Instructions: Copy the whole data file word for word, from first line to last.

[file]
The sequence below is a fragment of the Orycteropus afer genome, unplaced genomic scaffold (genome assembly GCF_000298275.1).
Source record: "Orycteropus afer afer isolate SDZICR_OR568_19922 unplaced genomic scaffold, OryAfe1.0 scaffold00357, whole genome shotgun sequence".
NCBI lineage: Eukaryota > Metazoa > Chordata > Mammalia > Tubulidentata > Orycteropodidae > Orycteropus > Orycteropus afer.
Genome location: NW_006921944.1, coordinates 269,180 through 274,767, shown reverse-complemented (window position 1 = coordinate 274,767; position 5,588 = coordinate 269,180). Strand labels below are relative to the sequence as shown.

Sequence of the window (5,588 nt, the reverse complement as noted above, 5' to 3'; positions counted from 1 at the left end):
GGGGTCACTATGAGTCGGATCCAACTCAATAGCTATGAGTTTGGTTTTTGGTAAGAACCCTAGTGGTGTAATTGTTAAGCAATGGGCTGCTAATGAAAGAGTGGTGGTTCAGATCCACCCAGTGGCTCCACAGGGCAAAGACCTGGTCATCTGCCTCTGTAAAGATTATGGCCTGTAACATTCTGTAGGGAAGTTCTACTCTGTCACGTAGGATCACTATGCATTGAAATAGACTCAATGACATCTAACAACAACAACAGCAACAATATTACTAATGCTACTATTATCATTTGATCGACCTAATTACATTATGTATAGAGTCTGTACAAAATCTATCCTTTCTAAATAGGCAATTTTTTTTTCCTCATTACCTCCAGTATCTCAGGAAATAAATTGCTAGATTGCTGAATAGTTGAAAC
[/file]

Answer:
The sequence below is a fragment of the Orycteropus afer genome, unplaced genomic scaffold (genome assembly GCF_000298275.1).
Source record: "Orycteropus afer afer isolate SDZICR_OR568_19922 unplaced genomic scaffold, OryAfe1.0 scaffold00357, whole genome shotgun sequence".
NCBI lineage: Eukaryota > Metazoa > Chordata > Mammalia > Tubulidentata > Orycteropodidae > Orycteropus > Orycteropus afer.
Genome location: NW_006921944.1, coordinates 269,180 through 274,767, shown reverse-complemented (window position 1 = coordinate 274,767; position 5,588 = coordinate 269,180). Strand labels below are relative to the sequence as shown.

Sequence of the window (5,588 nt, the reverse complement as noted above, 5' to 3'; positions counted from 1 at the left end):
GGGGTCACTATGAGTCGGATCCAACTCAATAGCTATGAGTTTGGTTTTTGGTAAGAACCCTAGTGGTGTAATTGTTAAGCAATGGGCTGCTAATGAAAGAGTGGTGGTTCAGATCCACCCAGTGGCTCCACAGGGCAAAGACCTGGTCATCTGCCTCTGTAAAGATTATGGCCTGTAACATTCTGTAGGGAAGTTCTACTCTGTCACGTAGGATCACTATGCATTGAAATAGACTCAATGACATCTAACAACAACAACAGCAACAATATTACTAATGCTACTATTATCATTTGATCGACCTAATTACATTATGTATAGAGTCTGTACAAAATCTATCCTTTCTAAATAGGCAATTTTTTTTTCCTCATTACCTCCAGTATCTCAGGAAATAAATTGCTAGATTGCTGAATAGTTGAAAC